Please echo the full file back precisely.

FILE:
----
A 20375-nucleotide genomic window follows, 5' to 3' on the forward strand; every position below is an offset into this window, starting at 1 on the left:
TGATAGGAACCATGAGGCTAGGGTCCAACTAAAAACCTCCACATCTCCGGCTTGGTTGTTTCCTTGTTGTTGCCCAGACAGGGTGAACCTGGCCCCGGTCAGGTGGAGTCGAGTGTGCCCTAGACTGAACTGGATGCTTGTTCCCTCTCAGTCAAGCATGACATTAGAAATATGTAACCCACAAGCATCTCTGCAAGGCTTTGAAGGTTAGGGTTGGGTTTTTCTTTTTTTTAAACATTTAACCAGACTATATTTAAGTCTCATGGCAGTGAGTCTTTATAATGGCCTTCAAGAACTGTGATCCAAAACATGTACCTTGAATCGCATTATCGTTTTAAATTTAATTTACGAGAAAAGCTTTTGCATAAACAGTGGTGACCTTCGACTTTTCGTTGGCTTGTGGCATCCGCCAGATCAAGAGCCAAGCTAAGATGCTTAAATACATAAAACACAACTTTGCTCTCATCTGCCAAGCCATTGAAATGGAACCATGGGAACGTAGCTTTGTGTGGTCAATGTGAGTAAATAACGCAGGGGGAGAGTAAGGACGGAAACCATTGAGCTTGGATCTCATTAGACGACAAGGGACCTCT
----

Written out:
A 20375-nucleotide genomic window follows, 5' to 3' on the forward strand; every position below is an offset into this window, starting at 1 on the left:
TGATAGGAACCATGAGGCTAGGGTCCAACTAAAAACCTCCACATCTCCGGCTTGGTTGTTTCCTTGTTGTTGCCCAGACAGGGTGAACCTGGCCCCGGTCAGGTGGAGTCGAGTGTGCCCTAGACTGAACTGGATGCTTGTTCCCTCTCAGTCAAGCATGACATTAGAAATATGTAACCCACAAGCATCTCTGCAAGGCTTTGAAGGTTAGGGTTGGGTTTTTCTTTTTTTTAAACATTTAACCAGACTATATTTAAGTCTCATGGCAGTGAGTCTTTATAATGGCCTTCAAGAACTGTGATCCAAAACATGTACCTTGAATCGCATTATCGTTTTAAATTTAATTTACGAGAAAAGCTTTTGCATAAACAGTGGTGACCTTCGACTTTTCGTTGGCTTGTGGCATCCGCCAGATCAAGAGCCAAGCTAAGATGCTTAAATACATAAAACACAACTTTGCTCTCATCTGCCAAGCCATTGAAATGGAACCATGGGAACGTAGCTTTGTGTGGTCAATGTGAGTAAATAACGCAGGGGGAGAGTAAGGACGGAAACCATTGAGCTTGGATCTCATTAGACGACAAGGGACCTCT